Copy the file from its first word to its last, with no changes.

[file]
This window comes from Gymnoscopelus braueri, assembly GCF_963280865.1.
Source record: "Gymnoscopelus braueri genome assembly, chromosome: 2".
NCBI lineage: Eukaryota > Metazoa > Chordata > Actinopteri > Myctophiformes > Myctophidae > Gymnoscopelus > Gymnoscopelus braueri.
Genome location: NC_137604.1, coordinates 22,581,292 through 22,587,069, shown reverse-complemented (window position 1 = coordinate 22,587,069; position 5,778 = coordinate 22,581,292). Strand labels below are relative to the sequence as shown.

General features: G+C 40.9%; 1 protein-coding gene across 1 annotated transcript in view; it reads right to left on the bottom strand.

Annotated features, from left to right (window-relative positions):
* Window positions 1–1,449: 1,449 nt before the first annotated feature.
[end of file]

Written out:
This window comes from Gymnoscopelus braueri, assembly GCF_963280865.1.
Source record: "Gymnoscopelus braueri genome assembly, chromosome: 2".
NCBI lineage: Eukaryota > Metazoa > Chordata > Actinopteri > Myctophiformes > Myctophidae > Gymnoscopelus > Gymnoscopelus braueri.
Genome location: NC_137604.1, coordinates 22,581,292 through 22,587,069, shown reverse-complemented (window position 1 = coordinate 22,587,069; position 5,778 = coordinate 22,581,292). Strand labels below are relative to the sequence as shown.

General features: G+C 40.9%; 1 protein-coding gene across 1 annotated transcript in view; it reads right to left on the bottom strand.

Annotated features, from left to right (window-relative positions):
* Window positions 1–1,449: 1,449 nt before the first annotated feature.